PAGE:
Saturday, May 9, 2009


At its height, the kingdom of Ayutthaya had no rivals. European traders, arriving in the Thai capital in the 1600s, described a city of glittering spires and majestic temples, awe-inspiring in its wealth and power. Sacked by the Burmese in 1767, Ayutthaya remained in ruins after the Thai monarchy expelled the invaders and built their third and final capital in modern-day Bangkok. 

Today, a mid-sized, modern provincial town has sprung up around the ruins. Less than 80 km from Bangkok, Ayutthaya is one of Thailand's major tourist attractions, and Terry and I decide to pay it a visit. To escape the searing heat, we take a late-afternoon van from Bangkok's Victory Monument, arrive in the evening, and get a room. 

At night, the major ruins are lit up, providing a romantic backdrop to the town's quiet activities. On an evening stroll we come upon two warriors on elephants, festooned in traditional 17th century Thai military garb, practicing the battle routine they put on for tourists, on a traffic island in the middle of town. After watching this anachronistic display for awhile, we grab dinner at the evening market, and retire for the night.

At 4:30 AM I wake up, mentally composing a letter to my ex-wife that I never intend to send. Listening to the geckos clicking over the soft whir of the air conditioner, I decide to sit outside. Even at this hour, the air is hot and sticky. The monsoon is still a couple of weeks away.

The sky begins to lighten. A truck pulls up and idles outside the hotel gate. I see a barefoot monk, with his saffron robes and begging bowl, making his morning rounds. An impossibly pretty girl comes out from a door marked, "Staff." We smile - always the smile in Thailand - and exchange greetings: "Sawatdee khap," I say. "Sawatdee ka," she replies.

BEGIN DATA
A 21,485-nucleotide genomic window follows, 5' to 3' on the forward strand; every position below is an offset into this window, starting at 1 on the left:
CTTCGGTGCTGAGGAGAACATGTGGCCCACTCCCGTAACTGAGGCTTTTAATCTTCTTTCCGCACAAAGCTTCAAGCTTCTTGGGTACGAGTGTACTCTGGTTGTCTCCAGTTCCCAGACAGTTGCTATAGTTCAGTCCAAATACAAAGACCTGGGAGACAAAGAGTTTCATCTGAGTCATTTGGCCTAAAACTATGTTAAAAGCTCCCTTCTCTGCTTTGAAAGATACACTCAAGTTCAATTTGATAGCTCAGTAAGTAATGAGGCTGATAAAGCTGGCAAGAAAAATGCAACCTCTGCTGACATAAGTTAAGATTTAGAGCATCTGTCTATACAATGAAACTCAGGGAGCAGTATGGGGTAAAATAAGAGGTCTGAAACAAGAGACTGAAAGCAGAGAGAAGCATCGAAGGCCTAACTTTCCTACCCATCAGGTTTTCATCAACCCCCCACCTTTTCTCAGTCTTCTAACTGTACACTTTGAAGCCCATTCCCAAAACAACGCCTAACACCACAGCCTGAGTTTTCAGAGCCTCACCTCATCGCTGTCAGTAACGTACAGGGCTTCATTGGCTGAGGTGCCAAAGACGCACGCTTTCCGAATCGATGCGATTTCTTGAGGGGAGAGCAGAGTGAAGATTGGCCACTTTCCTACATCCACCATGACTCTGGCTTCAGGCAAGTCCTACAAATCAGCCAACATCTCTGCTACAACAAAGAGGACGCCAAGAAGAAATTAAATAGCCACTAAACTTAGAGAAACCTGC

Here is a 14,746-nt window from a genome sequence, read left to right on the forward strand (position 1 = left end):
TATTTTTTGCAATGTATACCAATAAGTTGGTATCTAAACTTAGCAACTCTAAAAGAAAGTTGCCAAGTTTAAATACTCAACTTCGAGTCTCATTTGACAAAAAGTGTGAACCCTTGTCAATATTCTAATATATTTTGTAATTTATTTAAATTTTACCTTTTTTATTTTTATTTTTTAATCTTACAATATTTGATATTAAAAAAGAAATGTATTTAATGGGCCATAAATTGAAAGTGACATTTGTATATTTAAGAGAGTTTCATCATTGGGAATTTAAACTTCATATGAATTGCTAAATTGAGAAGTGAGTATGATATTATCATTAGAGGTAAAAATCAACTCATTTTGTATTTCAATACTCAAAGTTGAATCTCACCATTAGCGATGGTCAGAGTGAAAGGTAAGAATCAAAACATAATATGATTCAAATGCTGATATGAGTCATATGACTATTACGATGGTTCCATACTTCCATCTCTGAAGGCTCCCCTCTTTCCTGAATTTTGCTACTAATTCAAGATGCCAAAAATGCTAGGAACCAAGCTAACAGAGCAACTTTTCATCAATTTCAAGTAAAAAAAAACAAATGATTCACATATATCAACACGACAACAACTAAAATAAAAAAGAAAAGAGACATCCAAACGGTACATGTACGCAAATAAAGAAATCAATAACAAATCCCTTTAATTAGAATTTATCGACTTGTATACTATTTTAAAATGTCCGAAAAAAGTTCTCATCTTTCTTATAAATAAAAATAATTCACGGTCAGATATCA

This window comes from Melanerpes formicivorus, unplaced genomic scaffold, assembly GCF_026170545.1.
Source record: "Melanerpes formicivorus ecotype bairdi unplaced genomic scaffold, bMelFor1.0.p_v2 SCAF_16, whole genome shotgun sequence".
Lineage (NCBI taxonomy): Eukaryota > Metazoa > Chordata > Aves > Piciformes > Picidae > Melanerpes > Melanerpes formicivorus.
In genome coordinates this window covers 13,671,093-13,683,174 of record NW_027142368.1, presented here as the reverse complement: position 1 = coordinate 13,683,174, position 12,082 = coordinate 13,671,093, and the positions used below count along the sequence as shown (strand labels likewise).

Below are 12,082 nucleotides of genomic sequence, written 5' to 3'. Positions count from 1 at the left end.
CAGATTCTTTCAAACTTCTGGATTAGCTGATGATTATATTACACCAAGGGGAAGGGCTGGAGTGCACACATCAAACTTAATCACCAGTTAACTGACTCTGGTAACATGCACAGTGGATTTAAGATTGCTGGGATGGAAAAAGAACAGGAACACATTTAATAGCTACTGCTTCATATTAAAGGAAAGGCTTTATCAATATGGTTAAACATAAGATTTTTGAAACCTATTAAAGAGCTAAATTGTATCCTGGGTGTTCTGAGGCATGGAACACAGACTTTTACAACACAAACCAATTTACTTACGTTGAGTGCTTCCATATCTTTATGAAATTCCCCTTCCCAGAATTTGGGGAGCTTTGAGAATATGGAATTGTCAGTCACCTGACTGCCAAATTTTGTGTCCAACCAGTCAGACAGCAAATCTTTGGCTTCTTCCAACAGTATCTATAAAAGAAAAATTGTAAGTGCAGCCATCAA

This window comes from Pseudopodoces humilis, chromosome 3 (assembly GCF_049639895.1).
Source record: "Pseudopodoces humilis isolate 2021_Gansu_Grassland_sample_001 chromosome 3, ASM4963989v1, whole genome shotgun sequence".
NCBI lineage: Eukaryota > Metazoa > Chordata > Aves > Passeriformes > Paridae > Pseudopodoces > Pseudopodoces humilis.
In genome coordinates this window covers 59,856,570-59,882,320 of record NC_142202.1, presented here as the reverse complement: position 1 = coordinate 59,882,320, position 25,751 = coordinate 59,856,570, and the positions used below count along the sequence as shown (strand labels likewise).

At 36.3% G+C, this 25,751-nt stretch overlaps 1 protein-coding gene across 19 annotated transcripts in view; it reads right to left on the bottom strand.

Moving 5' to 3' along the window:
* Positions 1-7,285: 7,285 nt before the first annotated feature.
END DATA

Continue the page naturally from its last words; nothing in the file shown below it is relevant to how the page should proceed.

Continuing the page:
Rooster crows nearby. Motorcycle passes by. The truck driver and a man are engaged in quiet conversation. A woman walks by carrying two baskets on either end of a pole perched across her shoulders. Two birds, thrush-sized with magpie coloring, dive-bomb me on their way to a nearby tree. 

A light breeze awakens the sticky air. An old monk stops outside the gate. A middle-aged man walks up to him, steps out of his sandles, and drops a bag of rice into the monk's bowl. The man presses his palms together before his lowered head as the monk issues a chant of benediction. 

Now the buffed nickel sky is really starting to blue. The birds begin to make their morning ruckus. Multiple layers of sound - motors, animals, alarms and voices - begin to invent themselves. Over the roof of a nearby house comes the first ray of the sun.


  1. I gotta hit Ayutthaya & Sukothai next time I'm there. You do realize how much reading your posts hurts me, right?

  2. Just a little correction on the "begging bowl" Although it may seem from an outside perspective that monks are begging. The bowls are actually considered "offering bowls." Thai's believe it's very auspicious to give anything from bottled water, scoop of cooked rice, to dish soap and toiletries. Basically anything to help with their daily needs at the temple. People actually wait each morning for the opportunity to give to them.

  3. Thanks, Cary, for the clarification.

    Indeed, while begging was the Buddha's original intent, in Thailand this has become a highly formalized ritual, with lines of people often waiting for the monks to pass by. It's an ironic ritual too, as the Thai monkhood has in fact become very corrupt, with some of the top monks driving around in Mercedes, sporting gold watches, and controlling vast reserves of wealth. I'd say you have to go way into the countryside to find monks who actually need the donations!

    The whole idea of "gaining merit" is one I'd like to understand more, as it seems to inspire a whole range of Thai behaviors, from giving to monks, to picking up dead bodies after traffic accidents (the police won't touch them). Like the idea of gaining or losing face, it's part of a giant calculus that always seems to be going on in people's minds - very difficult for outsiders to understand.